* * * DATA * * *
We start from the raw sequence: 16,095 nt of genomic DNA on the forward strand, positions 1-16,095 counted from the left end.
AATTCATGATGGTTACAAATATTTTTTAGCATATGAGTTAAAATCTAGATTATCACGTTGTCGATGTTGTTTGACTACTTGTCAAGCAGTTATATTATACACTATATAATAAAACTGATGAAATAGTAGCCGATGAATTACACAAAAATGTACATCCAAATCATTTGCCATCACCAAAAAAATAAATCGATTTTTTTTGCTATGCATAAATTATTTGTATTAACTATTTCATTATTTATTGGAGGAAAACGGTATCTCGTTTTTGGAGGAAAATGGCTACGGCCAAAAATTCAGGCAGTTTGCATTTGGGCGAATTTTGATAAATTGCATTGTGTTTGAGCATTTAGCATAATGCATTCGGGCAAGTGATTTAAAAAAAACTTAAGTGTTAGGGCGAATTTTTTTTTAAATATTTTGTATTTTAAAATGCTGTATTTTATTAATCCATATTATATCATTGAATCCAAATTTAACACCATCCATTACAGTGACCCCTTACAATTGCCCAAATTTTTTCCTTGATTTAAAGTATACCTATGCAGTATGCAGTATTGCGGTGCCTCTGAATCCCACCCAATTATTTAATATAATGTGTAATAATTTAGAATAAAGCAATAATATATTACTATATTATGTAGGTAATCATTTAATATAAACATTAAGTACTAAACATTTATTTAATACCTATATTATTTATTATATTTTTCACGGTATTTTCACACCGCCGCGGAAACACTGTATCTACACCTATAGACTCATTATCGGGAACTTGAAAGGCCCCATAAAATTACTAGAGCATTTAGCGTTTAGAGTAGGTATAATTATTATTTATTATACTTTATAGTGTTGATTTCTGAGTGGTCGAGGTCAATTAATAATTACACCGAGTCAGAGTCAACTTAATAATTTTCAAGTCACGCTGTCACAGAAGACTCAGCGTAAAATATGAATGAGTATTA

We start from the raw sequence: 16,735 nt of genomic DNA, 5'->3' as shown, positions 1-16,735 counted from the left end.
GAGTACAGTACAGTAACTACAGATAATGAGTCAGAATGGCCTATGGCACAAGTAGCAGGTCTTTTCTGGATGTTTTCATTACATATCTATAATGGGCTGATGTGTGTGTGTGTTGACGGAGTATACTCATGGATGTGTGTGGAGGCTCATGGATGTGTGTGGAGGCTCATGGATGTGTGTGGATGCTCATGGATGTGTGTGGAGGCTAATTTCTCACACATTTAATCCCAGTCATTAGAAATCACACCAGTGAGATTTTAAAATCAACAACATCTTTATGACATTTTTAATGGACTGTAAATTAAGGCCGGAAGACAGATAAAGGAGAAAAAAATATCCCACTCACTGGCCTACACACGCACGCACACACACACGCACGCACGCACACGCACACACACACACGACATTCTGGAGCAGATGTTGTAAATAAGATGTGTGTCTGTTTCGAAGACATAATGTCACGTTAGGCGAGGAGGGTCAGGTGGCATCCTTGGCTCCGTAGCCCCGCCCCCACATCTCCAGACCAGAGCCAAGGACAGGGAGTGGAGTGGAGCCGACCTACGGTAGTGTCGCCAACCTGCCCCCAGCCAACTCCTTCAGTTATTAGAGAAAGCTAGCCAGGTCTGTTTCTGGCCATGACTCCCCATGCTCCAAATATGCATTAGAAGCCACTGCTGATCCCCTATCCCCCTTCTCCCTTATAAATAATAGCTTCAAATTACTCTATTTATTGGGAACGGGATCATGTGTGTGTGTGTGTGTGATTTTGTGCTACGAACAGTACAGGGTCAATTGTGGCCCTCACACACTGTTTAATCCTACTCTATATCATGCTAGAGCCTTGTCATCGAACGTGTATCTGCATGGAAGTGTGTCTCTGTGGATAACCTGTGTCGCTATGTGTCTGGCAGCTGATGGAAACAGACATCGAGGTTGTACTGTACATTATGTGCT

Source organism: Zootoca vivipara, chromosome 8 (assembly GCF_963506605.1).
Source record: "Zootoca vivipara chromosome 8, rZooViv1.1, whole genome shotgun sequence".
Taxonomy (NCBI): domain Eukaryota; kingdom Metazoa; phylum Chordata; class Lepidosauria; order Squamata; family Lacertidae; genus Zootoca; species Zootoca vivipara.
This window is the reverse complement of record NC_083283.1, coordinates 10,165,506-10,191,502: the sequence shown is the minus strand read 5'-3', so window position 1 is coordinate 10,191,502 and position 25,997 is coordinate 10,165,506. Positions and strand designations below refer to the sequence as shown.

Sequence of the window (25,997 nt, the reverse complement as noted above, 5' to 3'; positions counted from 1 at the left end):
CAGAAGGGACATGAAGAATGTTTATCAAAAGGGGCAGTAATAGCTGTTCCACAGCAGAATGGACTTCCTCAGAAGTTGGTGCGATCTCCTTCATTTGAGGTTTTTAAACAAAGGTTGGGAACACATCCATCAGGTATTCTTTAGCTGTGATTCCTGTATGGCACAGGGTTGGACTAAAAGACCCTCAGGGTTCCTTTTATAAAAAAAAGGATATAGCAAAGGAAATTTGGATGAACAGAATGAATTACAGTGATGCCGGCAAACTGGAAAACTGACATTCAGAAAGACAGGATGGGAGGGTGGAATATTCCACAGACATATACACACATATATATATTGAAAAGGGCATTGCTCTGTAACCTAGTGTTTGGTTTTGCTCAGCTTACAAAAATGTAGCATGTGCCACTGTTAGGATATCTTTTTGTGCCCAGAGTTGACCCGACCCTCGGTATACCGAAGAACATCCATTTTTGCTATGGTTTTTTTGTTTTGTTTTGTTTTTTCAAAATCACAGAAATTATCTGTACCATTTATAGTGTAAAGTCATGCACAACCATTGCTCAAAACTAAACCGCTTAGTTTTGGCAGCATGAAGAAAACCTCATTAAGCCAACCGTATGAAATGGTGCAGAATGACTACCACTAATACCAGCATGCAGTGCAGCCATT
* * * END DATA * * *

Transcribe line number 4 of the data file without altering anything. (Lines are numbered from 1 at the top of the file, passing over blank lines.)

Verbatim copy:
GAGTACAGTACAGTAACTACAGATAATGAGTCAGAATGGCCTATGGCACAAGTAGCAGGTCTTTTCTGGATGTTTTCATTACATATCTATAATGGGCTGATGTGTGTGTGTGTTGACGGAGTATACTCATGGATGTGTGTGGAGGCTCATGGATGTGTGTGGAGGCTCATGGATGTGTGTGGATGCTCATGGATGTGTGTGGAGGCTAATTTCTCACACATTTAATCCCAGTCATTAGAAATCACACCAGTGAGATTTTAAAATCAACAACATCTTTATGACATTTTTAATGGACTGTAAATTAAGGCCGGAAGACAGATAAAGGAGAAAAAAATATCCCACTCACTGGCCTACACACGCACGCACACACACACGCACGCACGCACACGCACACACACACACGACATTCTGGAGCAGATGTTGTAAATAAGATGTGTGTCTGTTTCGAAGACATAATGTCACGTTAGGCGAGGAGGGTCAGGTGGCATCCTTGGCTCCGTAGCCCCGCCCCCACATCTCCAGACCAGAGCCAAGGACAGGGAGTGGAGTGGAGCCGACCTACGGTAGTGTCGCCAACCTGCCCCCAGCCAACTCCTTCAGTTATTAGAGAAAGCTAGCCAGGTCTGTTTCTGGCCATGACTCCCCATGCTCCAAATATGCATTAGAAGCCACTGCTGATCCCCTATCCCCCTTCTCCCTTATAAATAATAGCTTCAAATTACTCTATTTATTGGGAACGGGATCATGTGTGTGTGTGTGTGTGATTTTGTGCTACGAACAGTACAGGGTCAATTGTGGCCCTCACACACTGTTTAATCCTACTCTATATCATGCTAGAGCCTTGTCATCGAACGTGTATCTGCATGGAAGTGTGTCTCTGTGGATAACCTGTGTCGCTATGTGTCTGGCAGCTGATGGAAACAGACATCGAGGTTGTACTGTACATTATGTGCT